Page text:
Today we can think that the first objective of the allies would be to preserve those places to show them to the world, but the first concern of the armies that arrive in the fields is to attend to the survivors, get them out of those places as soon as possible and prevent plagues originating in those unhealthy places. That is why in Sachsenhausen there are no wooden buildings, but brick ones.
As soon as they arrive, the visitor will be able to enter the old armory, where there is a small bookstore and public toilets. You can also hire a guide for a 2-hour tour or an audio guide.
From this point, the route runs through the former SS officer training academy, now the Brandenburg federal state police academy; the command area with the commander's house, tower A and the museum erected by the German Democratic Republic in the 1960s; the magazine yard and the security fence; the prisoners' barracks; the prison of special cells; the exhibition of the kitchen; the main monument of the GDR memorial; the execution zone and the medical and experimentation area with the prisoners.
Between 1945 and 1950 the Sachsenhausen camp became Special Camp No. 7 of the Soviet Union. This camp was used to lock up prisoners and war criminals and possible dissidents within the occupation sector of the USSR. Both a permanent exhibition and several barracks from the period can be visited by exiting at the far end of the Sachsenhausen memorial.
- Entrance to the memorial is completely free . No need to book or show up if you just want to visit the course on your own.
- To make the most of your time, you can hire an audio guide for €3 or hire a group tour . Although the audio guide contains a lot of information, it is outdated and the pace of the information is very slow, so it becomes tedious to listen to it for more than an hour. There are tours offered by the Sachsenhausen foundation on certain days and from Berlin different companies offer tours in Spanish every day at similar prices. Guided tours typically last between 2 and 2.5 hours inside the memorial grounds.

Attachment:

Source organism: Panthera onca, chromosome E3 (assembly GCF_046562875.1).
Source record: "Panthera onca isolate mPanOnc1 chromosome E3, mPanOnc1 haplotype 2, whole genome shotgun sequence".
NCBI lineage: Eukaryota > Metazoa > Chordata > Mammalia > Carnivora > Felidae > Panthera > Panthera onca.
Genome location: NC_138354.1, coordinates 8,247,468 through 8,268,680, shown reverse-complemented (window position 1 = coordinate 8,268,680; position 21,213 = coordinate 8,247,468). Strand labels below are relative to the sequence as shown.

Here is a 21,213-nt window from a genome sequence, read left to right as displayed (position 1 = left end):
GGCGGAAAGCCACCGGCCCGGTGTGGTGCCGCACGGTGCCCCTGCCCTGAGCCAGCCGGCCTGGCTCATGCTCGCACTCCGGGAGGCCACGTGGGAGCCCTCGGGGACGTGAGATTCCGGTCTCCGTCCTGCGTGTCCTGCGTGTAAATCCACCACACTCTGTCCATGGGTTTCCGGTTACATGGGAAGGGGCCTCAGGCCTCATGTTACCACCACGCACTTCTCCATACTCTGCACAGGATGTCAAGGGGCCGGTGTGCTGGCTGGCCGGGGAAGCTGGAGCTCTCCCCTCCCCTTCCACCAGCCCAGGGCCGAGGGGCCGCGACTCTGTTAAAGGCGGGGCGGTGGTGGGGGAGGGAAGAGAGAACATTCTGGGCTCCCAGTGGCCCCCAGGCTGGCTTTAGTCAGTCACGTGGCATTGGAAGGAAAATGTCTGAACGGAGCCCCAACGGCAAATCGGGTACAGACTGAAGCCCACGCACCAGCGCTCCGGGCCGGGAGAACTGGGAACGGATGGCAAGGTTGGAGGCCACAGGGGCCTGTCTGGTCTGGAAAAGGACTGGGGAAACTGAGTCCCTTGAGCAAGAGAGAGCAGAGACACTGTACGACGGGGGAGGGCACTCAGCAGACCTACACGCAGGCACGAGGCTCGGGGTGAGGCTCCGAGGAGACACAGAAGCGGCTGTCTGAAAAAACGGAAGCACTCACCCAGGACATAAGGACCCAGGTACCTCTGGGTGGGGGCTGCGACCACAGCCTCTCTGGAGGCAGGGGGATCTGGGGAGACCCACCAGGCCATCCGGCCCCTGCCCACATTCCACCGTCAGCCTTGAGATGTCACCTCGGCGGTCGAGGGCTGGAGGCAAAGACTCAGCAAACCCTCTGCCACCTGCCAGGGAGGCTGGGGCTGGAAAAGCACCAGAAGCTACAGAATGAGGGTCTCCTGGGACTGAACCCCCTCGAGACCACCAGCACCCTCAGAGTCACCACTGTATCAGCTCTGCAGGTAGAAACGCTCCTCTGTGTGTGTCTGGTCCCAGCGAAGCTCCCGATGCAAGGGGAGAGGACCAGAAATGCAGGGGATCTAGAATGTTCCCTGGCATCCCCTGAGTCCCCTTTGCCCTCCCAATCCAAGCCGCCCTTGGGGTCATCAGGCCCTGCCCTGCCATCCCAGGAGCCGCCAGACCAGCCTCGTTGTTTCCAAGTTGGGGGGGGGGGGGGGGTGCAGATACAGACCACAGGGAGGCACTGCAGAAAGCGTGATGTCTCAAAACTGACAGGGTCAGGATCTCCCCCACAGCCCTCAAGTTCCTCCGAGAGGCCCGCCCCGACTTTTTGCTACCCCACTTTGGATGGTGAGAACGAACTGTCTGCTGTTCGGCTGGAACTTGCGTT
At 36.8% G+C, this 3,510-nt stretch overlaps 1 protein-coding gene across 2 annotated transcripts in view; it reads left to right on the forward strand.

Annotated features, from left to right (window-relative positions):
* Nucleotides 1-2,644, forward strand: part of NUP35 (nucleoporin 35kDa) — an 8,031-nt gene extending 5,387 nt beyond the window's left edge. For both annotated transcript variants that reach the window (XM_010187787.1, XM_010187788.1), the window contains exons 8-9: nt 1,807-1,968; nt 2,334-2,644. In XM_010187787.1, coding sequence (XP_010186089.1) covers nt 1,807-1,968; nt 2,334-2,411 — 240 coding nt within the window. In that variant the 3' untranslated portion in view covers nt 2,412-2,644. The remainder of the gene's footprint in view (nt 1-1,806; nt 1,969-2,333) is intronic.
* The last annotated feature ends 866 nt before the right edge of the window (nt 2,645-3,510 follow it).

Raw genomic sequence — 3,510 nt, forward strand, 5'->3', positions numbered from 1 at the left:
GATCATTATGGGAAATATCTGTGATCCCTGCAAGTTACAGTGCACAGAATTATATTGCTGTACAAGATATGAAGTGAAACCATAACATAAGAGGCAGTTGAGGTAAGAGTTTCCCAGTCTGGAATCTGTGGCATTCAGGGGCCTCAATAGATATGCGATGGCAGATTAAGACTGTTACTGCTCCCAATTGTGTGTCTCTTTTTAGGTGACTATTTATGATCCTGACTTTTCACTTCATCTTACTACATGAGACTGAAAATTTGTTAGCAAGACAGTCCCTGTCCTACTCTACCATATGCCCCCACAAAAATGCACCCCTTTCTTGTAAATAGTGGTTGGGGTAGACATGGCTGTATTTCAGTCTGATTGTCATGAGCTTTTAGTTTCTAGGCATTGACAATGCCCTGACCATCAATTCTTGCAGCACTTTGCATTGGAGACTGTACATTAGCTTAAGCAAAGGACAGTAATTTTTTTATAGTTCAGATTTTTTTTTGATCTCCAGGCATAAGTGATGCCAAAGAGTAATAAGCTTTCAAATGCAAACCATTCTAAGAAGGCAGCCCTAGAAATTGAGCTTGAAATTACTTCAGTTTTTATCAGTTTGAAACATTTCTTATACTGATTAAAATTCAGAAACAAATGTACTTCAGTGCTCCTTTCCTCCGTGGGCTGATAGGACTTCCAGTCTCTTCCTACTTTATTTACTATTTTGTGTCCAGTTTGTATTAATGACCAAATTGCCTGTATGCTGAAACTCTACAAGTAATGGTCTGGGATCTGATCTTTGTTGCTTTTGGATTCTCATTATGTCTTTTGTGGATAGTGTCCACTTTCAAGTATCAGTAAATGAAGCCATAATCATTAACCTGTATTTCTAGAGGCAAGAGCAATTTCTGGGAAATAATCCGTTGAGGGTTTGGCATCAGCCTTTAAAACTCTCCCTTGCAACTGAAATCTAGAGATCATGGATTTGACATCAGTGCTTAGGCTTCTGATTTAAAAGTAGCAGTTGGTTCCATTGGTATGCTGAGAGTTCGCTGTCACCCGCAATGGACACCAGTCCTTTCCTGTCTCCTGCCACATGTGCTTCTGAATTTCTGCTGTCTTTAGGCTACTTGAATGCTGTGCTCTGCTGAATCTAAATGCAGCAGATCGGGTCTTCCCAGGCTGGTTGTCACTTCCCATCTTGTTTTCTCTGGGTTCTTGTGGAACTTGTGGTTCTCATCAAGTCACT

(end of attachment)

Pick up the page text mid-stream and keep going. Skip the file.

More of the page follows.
- In Germany, the former concentration camps are places of remembrance and educational places in which they try to maintain as much solemnity as possible . There are no bars/restaurants inside nor will we find souvenirs, although there is a well-stocked bookstore with books on the theme of the Third Reich. There is a small cafeteria inside the headquarters museum. The foundation that administers this memorial publishes private books on this field. There are several translated into Spanish. Ask the staff at the counter and they will tell you where they are.
- Although admission is free to anyone, children under 13 are discouraged from visiting due to the harshness of the exhibits. The entry of children is under the responsibility of their parents or guardians .
- In Sachsenhausen there are several rules of conduct:
- Dogs and bicycles are not allowed.
- Smoking is not allowed in the entire memorial, even if they are outdoor spaces.
- The consumption of alcoholic beverages is not allowed.
- Eating inside the memorial is allowed, but discouraged as it is legally a cemetery.
- Photographs are allowed throughout the tour. In the kitchen museum, photographs can only be taken without flash.
- Political symbology of any kind is not allowed, nor is it allowed to enter the memorial with flags or banners. For acts of protest or remembrance, it is necessary to contact the address of the memorial.